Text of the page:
by Richard Gordon
The Royal Institution of Chartered Surveyors (RICS) this week jumped into the long-running hotel valuation debate with a written response to a booklet published last November by the British Association of Hotel Accountants (BAHA).
Although work on BAHA's Recommended Practice for the Valuation of Hotels began two years earlier, the public airing of vastly different valuations within a short time at Queens Moat Houses intensified interest in hotel valuation procedure.
According to BAHA, the recommended way to value a hotel is to forecast a series of cash flows over 10 years, representing a hotel's anticipated revenue, expenses, capital outlay and operating performance.
The cash flows are then capitalised by applying a discount rate, which takes into account inflation and a risk-free rate of return.
According to the RICS, this approach, called discounted cash flow (DCF), calculates the potential "worth" of a hotel to an investor but does not provide a price or market value.
Instead, the RICS report recommends the use of the earnings multiple approach, which gives greater weight to a hotel's achieved performance. In a typical valuation, the valuer will look at trading over the past three years, as wellas current performance and projections for a further two years.
The document was drafted by James Devitt, a partner of William Hillary Leisure & Hotels, who told Caterer there was a real difference between worth and price.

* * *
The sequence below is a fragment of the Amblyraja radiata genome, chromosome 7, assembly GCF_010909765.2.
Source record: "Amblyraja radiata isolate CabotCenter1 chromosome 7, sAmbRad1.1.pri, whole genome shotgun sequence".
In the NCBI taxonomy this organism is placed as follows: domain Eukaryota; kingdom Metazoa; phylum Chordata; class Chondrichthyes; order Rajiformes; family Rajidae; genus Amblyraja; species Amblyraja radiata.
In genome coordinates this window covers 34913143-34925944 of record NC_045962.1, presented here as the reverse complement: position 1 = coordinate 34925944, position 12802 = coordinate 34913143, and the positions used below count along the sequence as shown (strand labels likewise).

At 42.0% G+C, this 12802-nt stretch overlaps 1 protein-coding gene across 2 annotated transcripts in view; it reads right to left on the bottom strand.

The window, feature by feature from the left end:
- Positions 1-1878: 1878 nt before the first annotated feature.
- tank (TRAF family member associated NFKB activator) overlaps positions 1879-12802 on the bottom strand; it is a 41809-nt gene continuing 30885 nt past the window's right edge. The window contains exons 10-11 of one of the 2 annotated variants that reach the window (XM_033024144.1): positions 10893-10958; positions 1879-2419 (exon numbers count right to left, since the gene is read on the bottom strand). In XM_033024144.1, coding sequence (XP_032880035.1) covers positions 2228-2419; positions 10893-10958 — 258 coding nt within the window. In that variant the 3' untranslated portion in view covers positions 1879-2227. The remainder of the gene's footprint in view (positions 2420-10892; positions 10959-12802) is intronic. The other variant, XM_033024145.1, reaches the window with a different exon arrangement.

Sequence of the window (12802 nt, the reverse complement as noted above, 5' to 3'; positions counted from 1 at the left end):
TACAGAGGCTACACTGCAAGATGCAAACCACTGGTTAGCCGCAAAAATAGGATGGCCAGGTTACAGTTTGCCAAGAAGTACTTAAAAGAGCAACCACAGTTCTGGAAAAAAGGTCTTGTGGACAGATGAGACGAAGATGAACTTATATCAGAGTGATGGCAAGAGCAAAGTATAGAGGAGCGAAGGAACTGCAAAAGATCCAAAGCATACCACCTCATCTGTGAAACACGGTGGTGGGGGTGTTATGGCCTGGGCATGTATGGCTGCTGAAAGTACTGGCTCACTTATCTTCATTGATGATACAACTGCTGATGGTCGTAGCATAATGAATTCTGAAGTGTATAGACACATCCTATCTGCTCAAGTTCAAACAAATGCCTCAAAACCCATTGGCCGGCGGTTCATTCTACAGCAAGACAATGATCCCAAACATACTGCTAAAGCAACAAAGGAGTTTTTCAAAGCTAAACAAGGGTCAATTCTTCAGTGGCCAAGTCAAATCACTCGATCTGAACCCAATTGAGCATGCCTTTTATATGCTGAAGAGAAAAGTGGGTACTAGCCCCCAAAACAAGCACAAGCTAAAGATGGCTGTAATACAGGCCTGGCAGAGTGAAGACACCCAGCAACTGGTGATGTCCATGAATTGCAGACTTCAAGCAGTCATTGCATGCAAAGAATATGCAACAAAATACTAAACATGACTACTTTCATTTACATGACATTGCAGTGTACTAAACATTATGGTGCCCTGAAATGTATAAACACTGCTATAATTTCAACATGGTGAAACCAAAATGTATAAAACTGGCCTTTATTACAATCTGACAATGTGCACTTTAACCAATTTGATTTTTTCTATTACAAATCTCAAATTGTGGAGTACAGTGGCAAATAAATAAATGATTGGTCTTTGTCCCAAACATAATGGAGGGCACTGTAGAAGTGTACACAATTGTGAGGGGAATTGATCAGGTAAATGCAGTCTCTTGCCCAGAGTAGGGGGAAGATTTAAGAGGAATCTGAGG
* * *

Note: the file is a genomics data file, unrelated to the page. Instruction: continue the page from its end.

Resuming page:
BAHA recommends the DCF approach because it smooths out the volatility of the hotel property market, but the RICS report says fluctuations have to be taken into account.
"We say that if you want to know the market value of a hotel you have got to have regard to market volatility. If you move away from that you are not calculating market value, you are calculating worth," said Mr Devitt.
DCF may be appropriate when a valuer is confronted with a hotel or leisure property which is still in construction or where a hotel is about to be extended or renovated.
But even in these cases, according to the RICS, DCF should be only one of a variety of methods and devices used to arrive at the value.
Apart from analysing the past, present and future earnings of a hotel, a valuer working under the RICS model would also take note of comparable hotel transactions.
"We believe there is a place for comparable transactions, whereas BAHA is rather scathing about them," said Mr Devitt.
BAHA has called for a formal register of hotel transactions to be established, and valuers have discussed setting up an informal or formal register. It is well known that valuers already informally exchange information on deals.
Yet at a time of property market weakness, with agreed prices often below balance sheet values, agents and vendors are unwilling to release sale prices.
"Personally, I would prefer the cloak of confidentiality to be lifted," said Mr Devitt. "The more information we have, the better we can advise our clients."